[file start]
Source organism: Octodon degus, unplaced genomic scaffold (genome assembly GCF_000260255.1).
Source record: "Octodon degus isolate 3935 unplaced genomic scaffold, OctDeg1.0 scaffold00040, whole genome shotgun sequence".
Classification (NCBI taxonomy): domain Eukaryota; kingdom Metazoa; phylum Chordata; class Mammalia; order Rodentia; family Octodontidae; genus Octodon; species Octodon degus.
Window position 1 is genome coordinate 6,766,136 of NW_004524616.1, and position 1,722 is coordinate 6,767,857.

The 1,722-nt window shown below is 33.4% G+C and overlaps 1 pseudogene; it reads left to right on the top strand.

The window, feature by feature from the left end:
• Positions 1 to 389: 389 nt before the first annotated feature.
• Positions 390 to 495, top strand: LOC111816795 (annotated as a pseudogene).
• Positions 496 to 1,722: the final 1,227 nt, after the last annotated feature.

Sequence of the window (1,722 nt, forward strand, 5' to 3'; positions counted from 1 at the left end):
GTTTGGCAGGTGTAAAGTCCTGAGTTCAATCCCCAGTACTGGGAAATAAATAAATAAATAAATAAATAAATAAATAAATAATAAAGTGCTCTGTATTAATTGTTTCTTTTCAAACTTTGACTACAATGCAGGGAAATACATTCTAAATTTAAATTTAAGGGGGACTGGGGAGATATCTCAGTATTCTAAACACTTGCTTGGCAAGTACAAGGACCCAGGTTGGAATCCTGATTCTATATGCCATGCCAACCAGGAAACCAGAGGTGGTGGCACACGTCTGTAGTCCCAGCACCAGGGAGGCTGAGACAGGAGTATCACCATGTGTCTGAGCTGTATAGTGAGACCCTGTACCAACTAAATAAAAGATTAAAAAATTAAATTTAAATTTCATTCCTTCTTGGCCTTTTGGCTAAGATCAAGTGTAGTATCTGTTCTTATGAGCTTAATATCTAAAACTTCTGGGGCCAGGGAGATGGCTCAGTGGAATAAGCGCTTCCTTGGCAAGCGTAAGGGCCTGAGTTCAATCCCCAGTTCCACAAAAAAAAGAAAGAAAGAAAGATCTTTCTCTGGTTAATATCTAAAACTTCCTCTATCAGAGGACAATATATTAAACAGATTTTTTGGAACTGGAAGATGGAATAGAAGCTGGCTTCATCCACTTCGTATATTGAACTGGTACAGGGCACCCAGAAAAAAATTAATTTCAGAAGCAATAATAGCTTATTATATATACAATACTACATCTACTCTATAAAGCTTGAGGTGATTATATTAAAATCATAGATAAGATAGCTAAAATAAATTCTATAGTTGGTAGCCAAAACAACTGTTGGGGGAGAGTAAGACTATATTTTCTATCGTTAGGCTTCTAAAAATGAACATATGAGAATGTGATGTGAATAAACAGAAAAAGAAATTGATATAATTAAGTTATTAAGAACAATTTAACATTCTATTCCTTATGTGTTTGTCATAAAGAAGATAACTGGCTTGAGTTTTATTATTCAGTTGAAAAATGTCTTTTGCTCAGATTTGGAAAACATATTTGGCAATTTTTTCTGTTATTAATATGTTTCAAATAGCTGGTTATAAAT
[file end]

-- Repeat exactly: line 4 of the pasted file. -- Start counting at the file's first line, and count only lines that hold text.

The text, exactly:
Window position 1 is genome coordinate 6,766,136 of NW_004524616.1, and position 1,722 is coordinate 6,767,857.